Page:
John Dryden

[John Henry Dryden] (1631 - 1700 / England)

John Dryden Poems

1. To His Sacred Majesty. A Panegyric On His Coronation 11/2/2015
2. London After The Great Fire, 1666 3/30/2015
3. Prologue For The Women, When They Acted At The Old Theatre, Lincoln's-Inn-Fields 4/12/2010
4. To My Honoured Kinsman John Driden, Of Chesterton, In The County Of Huntingdon, Esq. 4/12/2010
5. The Medal 4/12/2010
6. Prologue To His Royal Highness, Upon His First Appearance At The Duke's Theatre After His Return From Scotland. 4/12/2010
7. One Happy Moment 2/21/2015
8. Prologue To Albumazar 4/12/2010
9. To Mr. Granville, On His Excellent Tragedy, Called Heroic Love 4/12/2010
10. Prologue Spoken At The Opening Of The New House, March 26, 1674 4/12/2010
11. Te Deum 4/12/2010
12. To The Lord Chancellor Hyde. Presented On New-Year's Day, 1662 4/12/2010
13. To My Friend Mr. Motteux, On His Tragedy Called Beauty In Distress, Published In 1698 4/12/2010
14. Prologue To Caesar Borgia 4/12/2010
15. Song Of A Scholar And His Mistress, Who, Being Crossed By Their Friends, Fell Mad For One Another; And Now First Meet In Bedlam 4/12/2010
16. Prologue To Sophonisba; Spoken At Oxford, 1680 4/12/2010
17. Prologue To The Princess Of Cleves 4/12/2010
18. Prologue To The Prophetess, By Beaumont And Fletcher. Revived By Dryden. Spoken By Mr. Betterton 4/12/2010
19. To The Pious Memory Of The Accomplished Young Lady Mrs. Anne Killigrew 1/1/2004
20. Upon Young Mr. Rogers, Of Gloucestershire 4/12/2010
21. Prologue To The True Widow 4/12/2010
22. The Hind And The Panther, A Poem In Three Parts : Part Iii. 4/12/2010
23. The Character Of A Good Parson. Imitated From Chaucer, And Enlarged 4/12/2010
24. Prologue Spoken The First Day Of The King's House Acting After The Fire 4/12/2010
25. Palamon And Arcite; Or, The Knight's Tale. From Chaucer. In Three Books. Book Iii. 4/12/2010
26. Upon The Death Of The Viscount Of Dundee 4/12/2010
27. Epitaph On The Monument Of The Marquis Of Winchester 4/12/2010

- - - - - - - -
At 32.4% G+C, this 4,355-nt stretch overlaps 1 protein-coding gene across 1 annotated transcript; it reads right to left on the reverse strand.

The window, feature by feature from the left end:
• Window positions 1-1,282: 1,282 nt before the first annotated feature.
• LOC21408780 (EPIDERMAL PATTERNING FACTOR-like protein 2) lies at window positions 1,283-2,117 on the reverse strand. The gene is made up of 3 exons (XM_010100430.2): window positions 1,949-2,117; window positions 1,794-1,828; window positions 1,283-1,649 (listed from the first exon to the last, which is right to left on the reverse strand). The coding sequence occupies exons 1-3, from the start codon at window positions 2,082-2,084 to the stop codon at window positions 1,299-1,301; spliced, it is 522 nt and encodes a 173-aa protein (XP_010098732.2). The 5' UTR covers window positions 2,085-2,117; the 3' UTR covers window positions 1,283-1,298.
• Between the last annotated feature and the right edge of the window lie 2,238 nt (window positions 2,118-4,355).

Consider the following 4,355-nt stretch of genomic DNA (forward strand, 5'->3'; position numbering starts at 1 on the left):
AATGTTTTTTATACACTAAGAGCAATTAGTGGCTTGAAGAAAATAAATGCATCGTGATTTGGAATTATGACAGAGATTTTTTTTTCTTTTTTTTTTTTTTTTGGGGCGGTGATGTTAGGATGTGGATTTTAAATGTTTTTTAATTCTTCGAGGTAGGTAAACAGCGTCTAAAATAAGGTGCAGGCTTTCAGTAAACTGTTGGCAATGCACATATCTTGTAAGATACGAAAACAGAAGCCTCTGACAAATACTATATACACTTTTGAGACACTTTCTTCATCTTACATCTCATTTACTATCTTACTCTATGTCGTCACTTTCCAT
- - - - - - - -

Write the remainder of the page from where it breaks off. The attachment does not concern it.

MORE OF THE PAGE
28. The Fair Stranger. A Song 4/12/2010
29. Threnodia Augustalis: A Funeral Pindaric Poem, Sacred To The Happy Memory Of King Charles Ii. 4/12/2010
30. Theodore And Honoria. From Boccace 4/12/2010
31. To Sir Godfrey Kneller, Principal Painter To His Majesty 4/12/2010
32. The Flower And The Leaf, Or The Lady In The Arbour. A Vision 4/12/2010
33. Tarquin And Tullia 4/12/2010
34. Upon The Death Of Lord Hastings 4/12/2010
35. To My Dear Friend Mr. Congreve On His Commedy Call'D The Double Dealer 1/1/2004
36. Fragment Of A Character Of Jacob Tonson, His Publisher 4/12/2010
37. Palamon And Arcite; Or The Knight's Tale. From Chaucer. In Three Books. Book Ii. 4/12/2010
38. Verses To Her Royal Highness The Duchess, On The Memorable Victory Gained By The Duke Against The Hollanders, June 3rd, 1665 4/12/2010
39. Impromptu Lines Addressed To His Cousin, Mrs. Creed, In A Conversation After Dinner On The Origin Of Names 4/12/2010
40. The Hind And The Panther, A Poem In Three Parts : Part Ii. 4/12/2010

Comments about John Dryden

  • Rajkumari (10/5/2018 10:35:00 AM)

    Beautiful

    0 person liked.
    0 person did not like.
  • Shaheeda (5/27/2018 7:41:00 PM)

    Listen the poem

  • Rajkumar (3/7/2018 10:05:00 AM)

    Very useful

  • JoyCe Earl (1/21/2018 9:25:00 PM)

    BeAUtIfUl *********************************************************************************************************************

  • Alem Hailu G/kristos Alem Hailu G/kristos (8/9/2016 9:36:00 AM)

    My ravish'd eyes behold such charms about her,
    I can die with her, but not live without her:
    One tender Sigh of hers to see me languish,

    what lines!

Best Poem of John Dryden

Happy The Man

Happy the man, and happy he alone,
He who can call today his own:
He who, secure within, can say,
Tomorrow do thy worst, for I have lived today.
Be fair or foul or rain or shine
The joys I have possessed, in spite of fate, are mine.
Not Heaven itself upon the past has power,
But what has been, has been, and I have had my hour.

Read the full of Happy The Man

Hidden Flame

I FEED a flame within, which so torments me
That it both pains my heart, and yet contents me:
'Tis such a pleasing smart, and I so love it,
That I had rather die than once remove it.

Yet he, for whom I grieve, shall never know it;
My tongue does not betray, nor my eyes show it.
Not a sigh, nor a tear, my pain discloses,
But they fall silently, like dew on roses.

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